Senate Expands Gun Rights, Limits State of Emergency Powers

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Paula Tracy photo

The Senate met Wednesday in Representatives Hall.

By THOMAS P. CALDWELL, InDepthNH.org

CONCORD — The New Hampshire Senate began its first session of the new year by overriding Gov. Chris Sununu’s veto of a bill allowing alternative treatment centers to have a for-profit or non-profit model, but sustained his veto of a firearms registry bill.

 Senators went on to pass measures that prohibit local government entities from passing ordinances banning firearms and limiting a governor’s ability to suspend civil liberties during states of emergency.

The sometimes-contentious Jan. 5 session, livestreamed from Representatives Hall at the State House, took up several bills carrying committee recommendations for passage.

State Sen. Bill Gannon, R-Sandown, argued that no one has died in the last five years from non-pasteurized dairy products, and Sen. Harold French, R-Franklin and Sen. Donna Soucy, D-Manchester, successfully offered an amendment to require warning labels on the packages. The bill passed as amended, which means it will have to go back to the House.

A number of Senate bills were either sent to interim study or killed.

The Senate sent to interim study a bill on CBD products from hemp, with Sen. Jeb Bradley, R-Wolfeboro, warning that producers are minimally regulated and the products may contain heavy metals, pesticides, and mold. As written, he said, it would force the Department of Health and Human Services to set up and staff the infrastructure to regulate CBD sales.

The most contentious discussion was on House Bill 307, prohibiting local government agencies from banning firearms, ammunition, knives, and firearms components and accessories. As originally written, the bill would not have allowed local municipalities or schools to establish regulations governing the use of such weapons, but an amendment struck the language on “use.”

The bill as passed punishes municipalities and their leaders if they are not in compliance. Fines could be up to $10,000. Municipalities will have 90 days to come into compliance and repeal any ordinance that violates the new statute.

Sen. Sharon Carson, R-Londonderry, said the bill would preserve residents’ constitutional rights to bear arms, but municipalities and schools would be able to establish rules governing the use of those weapons.

Sen. Rebecca Whitley, D-Hopkinton, argued that it is an anti-public safety rule that is intended to punish local officials who attempt to regulate weapons, including the possession of firearms on school grounds.

“These are the most punitive measures we’ve ever imposed on our municipal leaders,” she said.

Gannon said the bill ensures that New Hampshire citizens are not saddled with a patchwork of regulations.

Sen. Tom Sherman, D-Rye, spoke about his son’s experience very close to a mass shooting at the University of California at Santa Barbara raising concern that this bill removes the ability of UNH, state colleges and universities and the community college system to ban firearms on campus. Whitley filed an amendment to address that issue and it was defeated along party lines.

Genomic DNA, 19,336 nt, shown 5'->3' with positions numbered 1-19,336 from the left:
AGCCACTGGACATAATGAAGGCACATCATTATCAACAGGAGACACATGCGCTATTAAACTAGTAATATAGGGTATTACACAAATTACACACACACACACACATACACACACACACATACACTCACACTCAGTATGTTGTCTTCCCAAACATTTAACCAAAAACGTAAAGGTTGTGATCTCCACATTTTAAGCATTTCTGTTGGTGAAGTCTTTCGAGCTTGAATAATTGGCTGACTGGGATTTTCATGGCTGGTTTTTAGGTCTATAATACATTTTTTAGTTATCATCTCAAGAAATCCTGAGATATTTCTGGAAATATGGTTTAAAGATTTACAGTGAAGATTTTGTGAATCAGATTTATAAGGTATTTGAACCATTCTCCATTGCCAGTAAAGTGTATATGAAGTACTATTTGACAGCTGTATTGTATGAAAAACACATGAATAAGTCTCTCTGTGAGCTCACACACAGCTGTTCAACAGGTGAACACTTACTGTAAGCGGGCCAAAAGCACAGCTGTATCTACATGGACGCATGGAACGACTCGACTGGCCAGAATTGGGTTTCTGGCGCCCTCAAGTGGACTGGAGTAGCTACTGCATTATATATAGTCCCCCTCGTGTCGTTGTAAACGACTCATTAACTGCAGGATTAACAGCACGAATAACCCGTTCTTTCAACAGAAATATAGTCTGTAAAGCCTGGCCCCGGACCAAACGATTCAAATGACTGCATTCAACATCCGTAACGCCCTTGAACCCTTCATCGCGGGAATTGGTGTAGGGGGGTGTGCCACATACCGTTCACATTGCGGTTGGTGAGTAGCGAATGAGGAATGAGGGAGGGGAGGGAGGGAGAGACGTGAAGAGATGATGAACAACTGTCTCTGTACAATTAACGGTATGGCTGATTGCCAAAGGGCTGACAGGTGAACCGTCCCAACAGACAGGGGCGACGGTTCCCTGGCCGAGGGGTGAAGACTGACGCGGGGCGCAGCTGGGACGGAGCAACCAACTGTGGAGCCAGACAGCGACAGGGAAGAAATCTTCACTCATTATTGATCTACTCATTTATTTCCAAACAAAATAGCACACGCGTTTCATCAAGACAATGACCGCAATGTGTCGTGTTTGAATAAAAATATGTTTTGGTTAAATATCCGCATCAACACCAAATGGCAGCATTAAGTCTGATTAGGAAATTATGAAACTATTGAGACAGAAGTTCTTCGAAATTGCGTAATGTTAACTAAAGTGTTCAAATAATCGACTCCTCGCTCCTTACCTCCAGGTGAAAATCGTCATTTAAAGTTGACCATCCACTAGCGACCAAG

Sen. Bob Giuda, R-Warren, argued that everyone is safer when people with guns are present.

 “There’s carnage where firearms are absent,” he said. “Laws do not stop people from committing violence with weapons acquired illegally. This amendment would allow me to be armed against them.” He added, “The banning of weapons is a violation of constitutional rights in two constitutions.”

Carson noted that New Hampshire, with its open carry laws, has been labeled the safest state in the nation. “Our gun owners are responsible gun owners,” she said.


The Senate passed the bill, 14-10. It will be sent back to the House because it was amended.

The body also passed HB 440, curtailing a governor’s power to act during a state of emergency. The bill prevents the governor from imposing any suspension of civil liberties.

Carson used the example of the internment of 120,000 Japanese-Americans during World War II.

“This country has realized we made a big mistake, and we (paid) reparations to those individuals, but can we ever really compensate them?” she asked. “It’s never right for any American to lose their civil liberties. We should be protecting our fellow citizens’ civil rights because the government isn’t always right.”

Supporters of the bill denied that it had anything to do with Sununu’s actions during the pandemic.


“I support Gov. Sununu, who has done an excellent job with the pandemic,” said Bradley. “This is about lessons learned. It’s about the constitutional rights that we all have as both American and New Hampshire citizens.”


Whitley argued that the language was overly broad.


“I personally feel deeply about our civil rights,” she said. “But the issue of emergency powers was discussed at length during the budget process, and it was an issue that’s critically important. It was hotly debated, and concessions were made and a compromise passed.”

She said the state needs to take a balancing approach when weighing individual rights against public safety. Passage of this bill may threaten constitutional balance of powers, especially during a state of emergency.

The bill passed on the same 14-10 split, but will be sent back to the House because it was amended.

T.P. Caldwell is a writer, editor, photographer, and videographer who formed and serves as project manager of the Liberty Independent Media Project. Contact him at liberty18@me.com.

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